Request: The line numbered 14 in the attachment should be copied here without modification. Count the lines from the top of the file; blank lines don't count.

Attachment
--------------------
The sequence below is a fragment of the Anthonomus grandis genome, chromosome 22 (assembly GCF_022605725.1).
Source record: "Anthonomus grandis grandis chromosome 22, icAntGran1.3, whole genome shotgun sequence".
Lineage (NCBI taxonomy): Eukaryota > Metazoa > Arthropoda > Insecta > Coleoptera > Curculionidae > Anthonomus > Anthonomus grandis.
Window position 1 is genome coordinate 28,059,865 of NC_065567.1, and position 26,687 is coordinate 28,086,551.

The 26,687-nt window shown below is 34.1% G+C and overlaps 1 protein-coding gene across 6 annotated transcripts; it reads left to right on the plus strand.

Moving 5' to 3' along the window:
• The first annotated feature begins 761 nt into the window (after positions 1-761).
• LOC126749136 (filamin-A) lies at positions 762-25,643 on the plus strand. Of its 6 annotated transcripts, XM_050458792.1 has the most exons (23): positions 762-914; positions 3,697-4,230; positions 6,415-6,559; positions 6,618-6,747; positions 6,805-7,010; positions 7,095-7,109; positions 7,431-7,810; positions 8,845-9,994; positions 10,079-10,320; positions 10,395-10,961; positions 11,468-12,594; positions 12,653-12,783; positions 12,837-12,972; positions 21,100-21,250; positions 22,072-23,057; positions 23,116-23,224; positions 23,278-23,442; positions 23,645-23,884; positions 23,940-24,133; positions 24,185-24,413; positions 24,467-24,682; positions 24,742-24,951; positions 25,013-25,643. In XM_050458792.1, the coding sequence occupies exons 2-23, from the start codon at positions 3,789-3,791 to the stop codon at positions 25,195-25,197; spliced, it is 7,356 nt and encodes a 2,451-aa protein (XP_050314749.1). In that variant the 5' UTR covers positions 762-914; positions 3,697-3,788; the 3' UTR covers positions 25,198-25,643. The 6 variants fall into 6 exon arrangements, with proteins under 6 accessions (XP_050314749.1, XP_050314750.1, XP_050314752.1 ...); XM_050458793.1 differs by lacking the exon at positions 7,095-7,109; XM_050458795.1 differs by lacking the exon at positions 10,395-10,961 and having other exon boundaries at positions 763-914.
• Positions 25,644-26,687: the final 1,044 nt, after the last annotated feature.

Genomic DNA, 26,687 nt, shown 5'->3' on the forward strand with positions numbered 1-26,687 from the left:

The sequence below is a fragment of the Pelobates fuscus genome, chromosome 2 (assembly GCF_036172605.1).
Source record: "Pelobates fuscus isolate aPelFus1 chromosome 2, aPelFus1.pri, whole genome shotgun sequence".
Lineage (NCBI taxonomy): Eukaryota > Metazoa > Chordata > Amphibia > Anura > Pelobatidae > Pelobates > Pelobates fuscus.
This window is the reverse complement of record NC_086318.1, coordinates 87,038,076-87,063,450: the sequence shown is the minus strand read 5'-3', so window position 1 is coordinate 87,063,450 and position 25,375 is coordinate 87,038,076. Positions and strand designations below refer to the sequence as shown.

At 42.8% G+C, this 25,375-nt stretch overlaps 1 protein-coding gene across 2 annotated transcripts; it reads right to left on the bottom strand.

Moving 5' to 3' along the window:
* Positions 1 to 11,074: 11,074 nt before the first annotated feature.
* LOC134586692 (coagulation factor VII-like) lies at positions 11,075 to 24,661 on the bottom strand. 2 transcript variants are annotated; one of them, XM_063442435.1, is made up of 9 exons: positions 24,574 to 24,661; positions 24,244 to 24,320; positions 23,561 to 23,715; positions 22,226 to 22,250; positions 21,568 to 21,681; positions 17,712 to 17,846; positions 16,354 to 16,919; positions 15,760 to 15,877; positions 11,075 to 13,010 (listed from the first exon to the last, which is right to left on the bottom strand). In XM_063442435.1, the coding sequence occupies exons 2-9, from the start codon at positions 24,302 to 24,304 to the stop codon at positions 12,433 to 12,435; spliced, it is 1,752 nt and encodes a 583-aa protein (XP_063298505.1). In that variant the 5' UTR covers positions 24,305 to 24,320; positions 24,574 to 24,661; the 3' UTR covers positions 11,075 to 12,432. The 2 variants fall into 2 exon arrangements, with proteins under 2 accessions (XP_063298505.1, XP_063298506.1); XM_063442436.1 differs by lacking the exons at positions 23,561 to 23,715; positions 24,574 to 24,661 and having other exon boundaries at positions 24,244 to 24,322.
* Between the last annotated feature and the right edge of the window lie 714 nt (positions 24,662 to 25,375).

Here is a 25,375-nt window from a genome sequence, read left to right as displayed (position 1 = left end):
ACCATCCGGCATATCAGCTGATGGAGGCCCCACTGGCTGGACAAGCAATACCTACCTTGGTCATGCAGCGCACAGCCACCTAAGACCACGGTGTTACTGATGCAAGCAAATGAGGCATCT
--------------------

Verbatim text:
This window is the reverse complement of record NC_086318.1, coordinates 87,038,076-87,063,450: the sequence shown is the minus strand read 5'-3', so window position 1 is coordinate 87,063,450 and position 25,375 is coordinate 87,038,076. Positions and strand designations below refer to the sequence as shown.